This year, our amazing friends over in the States are putting on another concert to raise even more money for us to send out to help Kolkata’s street children and their schools. The concert, presented by Aakash Deep and Alo, is called ‘MONPANSHI’(মনপানসি) – ‘The Musical Paperboat’. The event will include musical performances from Aakash Deep (a signed vocalist of ‘Times Music India’), and dance performances from RDM (Rhythms of Dance & Music) students directed by Mitra Purkayastha. Aakash Deep and Alo describe the concert as a “small humble effort to be the change we wish to see in the world”.

Shrabani Nandi is organsing the event. She says, “It is a great philanthropic cause. We can help a street child’s education and enhance the quality of life of these kids. It’s one small step for us, but one great step for humanity.”

The ‘MONPANSHI’ concert will be taking place on Saturday 6 May 2017, from 5pm, at North Brunswick High School (98 Raider Rd, North Brunswick Township, New Jersey 08902). Tickets cost $15. For tickets, call (917) 683 7576.

You can also visit the event’s Facebook page.

It promises to be a great concert, so if you are local to the area, make sure you don’t miss out. Buy your tickets today! All proceeds go towards the education of street children in Kolkata.

Glastonbury 2017

Glastonbury 2017


Yes, that’s right… Khushi is going to be heading down to this year’s Glastonbury Festival for some seriously muddy Khushi Feet fundraising and Khushi Hands trading!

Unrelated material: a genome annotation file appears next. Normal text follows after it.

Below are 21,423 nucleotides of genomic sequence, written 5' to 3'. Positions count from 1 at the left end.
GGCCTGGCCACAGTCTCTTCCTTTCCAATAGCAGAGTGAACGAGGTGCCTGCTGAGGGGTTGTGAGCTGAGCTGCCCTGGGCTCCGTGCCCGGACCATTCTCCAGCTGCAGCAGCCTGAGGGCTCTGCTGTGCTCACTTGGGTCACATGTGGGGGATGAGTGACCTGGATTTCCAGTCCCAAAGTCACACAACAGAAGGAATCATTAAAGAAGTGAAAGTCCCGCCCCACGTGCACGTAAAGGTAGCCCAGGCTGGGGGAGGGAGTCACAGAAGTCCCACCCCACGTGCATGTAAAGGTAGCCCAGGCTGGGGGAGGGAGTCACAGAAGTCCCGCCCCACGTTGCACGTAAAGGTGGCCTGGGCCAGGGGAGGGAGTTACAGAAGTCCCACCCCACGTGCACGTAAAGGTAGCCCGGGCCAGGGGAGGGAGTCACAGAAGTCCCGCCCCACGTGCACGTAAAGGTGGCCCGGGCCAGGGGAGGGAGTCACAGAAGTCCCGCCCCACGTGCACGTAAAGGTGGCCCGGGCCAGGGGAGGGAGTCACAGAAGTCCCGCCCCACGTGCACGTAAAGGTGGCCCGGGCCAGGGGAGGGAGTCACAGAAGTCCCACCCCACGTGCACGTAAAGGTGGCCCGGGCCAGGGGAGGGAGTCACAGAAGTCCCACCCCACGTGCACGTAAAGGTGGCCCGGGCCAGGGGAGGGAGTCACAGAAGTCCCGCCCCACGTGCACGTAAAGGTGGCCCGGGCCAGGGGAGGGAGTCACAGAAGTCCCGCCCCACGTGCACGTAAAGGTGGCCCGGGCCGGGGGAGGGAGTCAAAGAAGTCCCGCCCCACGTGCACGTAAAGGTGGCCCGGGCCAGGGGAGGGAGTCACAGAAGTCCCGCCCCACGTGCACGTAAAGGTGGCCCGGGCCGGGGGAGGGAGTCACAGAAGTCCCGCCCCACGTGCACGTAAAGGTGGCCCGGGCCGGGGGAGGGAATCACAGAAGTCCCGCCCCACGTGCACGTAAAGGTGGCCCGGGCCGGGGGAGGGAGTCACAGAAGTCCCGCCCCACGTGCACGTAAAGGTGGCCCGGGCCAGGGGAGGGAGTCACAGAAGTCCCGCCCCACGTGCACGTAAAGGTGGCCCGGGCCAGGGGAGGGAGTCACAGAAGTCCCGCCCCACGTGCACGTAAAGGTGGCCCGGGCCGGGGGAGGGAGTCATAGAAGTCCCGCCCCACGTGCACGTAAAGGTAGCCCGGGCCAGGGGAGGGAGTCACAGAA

Khushi Hands has been offered a trading stall. We are looking forward to selling our hand-crafted recycled-sari artisan products to the 175,000+ people attending the festival.

Khushi Feet, meanwhile, is providing a team of volunteers to do the litter picking on site in exchange for donations to the charity.

Glastonbury is the largest festival in the world, showcasing some of the most famous artists on the planet. Khushi is only a small organisation but we are always striving to make our fundraising and awareness raising as big and exciting as possible. So we are thrilled to have the amazing opportunity to attend Glastonbury Festival 2017 – 21st-25th June at Worthy Farm.

Khushi Christmas

Khushi Christmas

Come and celebrate Christmas with Khushi Feet at our festive family-friendly Coffee Morning! It will be held at Faversham Baptist Church on Saturday 10th December from 10am until 12:30pm. There will plenty of fun to be had for people of all ages, including . .

– Khushi the Cow’s Grotto
– Game & Activities for Children
– Bric-a-Brac Bargains